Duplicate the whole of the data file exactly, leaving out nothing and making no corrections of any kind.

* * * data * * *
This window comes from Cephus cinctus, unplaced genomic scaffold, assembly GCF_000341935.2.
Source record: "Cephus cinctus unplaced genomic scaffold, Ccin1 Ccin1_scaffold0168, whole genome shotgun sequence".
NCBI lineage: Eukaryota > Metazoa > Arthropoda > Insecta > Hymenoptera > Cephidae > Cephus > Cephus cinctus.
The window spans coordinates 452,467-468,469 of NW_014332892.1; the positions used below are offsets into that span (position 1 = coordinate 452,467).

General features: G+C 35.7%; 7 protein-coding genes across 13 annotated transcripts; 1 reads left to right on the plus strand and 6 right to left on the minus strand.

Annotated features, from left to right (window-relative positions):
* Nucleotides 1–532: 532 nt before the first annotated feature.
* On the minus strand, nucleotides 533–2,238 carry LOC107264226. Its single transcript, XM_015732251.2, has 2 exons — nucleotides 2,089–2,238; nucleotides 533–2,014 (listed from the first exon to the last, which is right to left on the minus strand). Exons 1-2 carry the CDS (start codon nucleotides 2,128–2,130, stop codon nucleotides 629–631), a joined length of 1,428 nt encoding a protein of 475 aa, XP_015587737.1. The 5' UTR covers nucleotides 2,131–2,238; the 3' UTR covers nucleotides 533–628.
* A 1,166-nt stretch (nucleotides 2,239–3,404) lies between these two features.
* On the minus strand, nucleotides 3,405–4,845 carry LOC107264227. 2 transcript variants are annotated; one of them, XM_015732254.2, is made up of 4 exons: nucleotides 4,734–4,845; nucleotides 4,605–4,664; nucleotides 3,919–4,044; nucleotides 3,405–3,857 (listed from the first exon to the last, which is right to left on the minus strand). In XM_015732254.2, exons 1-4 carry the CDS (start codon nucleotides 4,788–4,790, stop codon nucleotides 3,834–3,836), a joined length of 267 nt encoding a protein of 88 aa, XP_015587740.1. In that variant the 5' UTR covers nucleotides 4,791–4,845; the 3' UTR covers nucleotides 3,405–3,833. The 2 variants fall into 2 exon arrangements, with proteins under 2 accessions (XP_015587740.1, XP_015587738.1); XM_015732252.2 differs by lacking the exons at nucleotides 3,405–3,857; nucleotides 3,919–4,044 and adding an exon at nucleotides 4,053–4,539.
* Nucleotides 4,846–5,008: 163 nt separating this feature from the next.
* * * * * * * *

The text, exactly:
This window comes from Cephus cinctus, unplaced genomic scaffold, assembly GCF_000341935.2.
Source record: "Cephus cinctus unplaced genomic scaffold, Ccin1 Ccin1_scaffold0168, whole genome shotgun sequence".
NCBI lineage: Eukaryota > Metazoa > Arthropoda > Insecta > Hymenoptera > Cephidae > Cephus > Cephus cinctus.
The window spans coordinates 452,467-468,469 of NW_014332892.1; the positions used below are offsets into that span (position 1 = coordinate 452,467).

General features: G+C 35.7%; 7 protein-coding genes across 13 annotated transcripts; 1 reads left to right on the plus strand and 6 right to left on the minus strand.

Annotated features, from left to right (window-relative positions):
* Nucleotides 1–532: 532 nt before the first annotated feature.
* On the minus strand, nucleotides 533–2,238 carry LOC107264226. Its single transcript, XM_015732251.2, has 2 exons — nucleotides 2,089–2,238; nucleotides 533–2,014 (listed from the first exon to the last, which is right to left on the minus strand). Exons 1-2 carry the CDS (start codon nucleotides 2,128–2,130, stop codon nucleotides 629–631), a joined length of 1,428 nt encoding a protein of 475 aa, XP_015587737.1. The 5' UTR covers nucleotides 2,131–2,238; the 3' UTR covers nucleotides 533–628.
* A 1,166-nt stretch (nucleotides 2,239–3,404) lies between these two features.
* On the minus strand, nucleotides 3,405–4,845 carry LOC107264227. 2 transcript variants are annotated; one of them, XM_015732254.2, is made up of 4 exons: nucleotides 4,734–4,845; nucleotides 4,605–4,664; nucleotides 3,919–4,044; nucleotides 3,405–3,857 (listed from the first exon to the last, which is right to left on the minus strand). In XM_015732254.2, exons 1-4 carry the CDS (start codon nucleotides 4,788–4,790, stop codon nucleotides 3,834–3,836), a joined length of 267 nt encoding a protein of 88 aa, XP_015587740.1. In that variant the 5' UTR covers nucleotides 4,791–4,845; the 3' UTR covers nucleotides 3,405–3,833. The 2 variants fall into 2 exon arrangements, with proteins under 2 accessions (XP_015587740.1, XP_015587738.1); XM_015732252.2 differs by lacking the exons at nucleotides 3,405–3,857; nucleotides 3,919–4,044 and adding an exon at nucleotides 4,053–4,539.
* Nucleotides 4,846–5,008: 163 nt separating this feature from the next.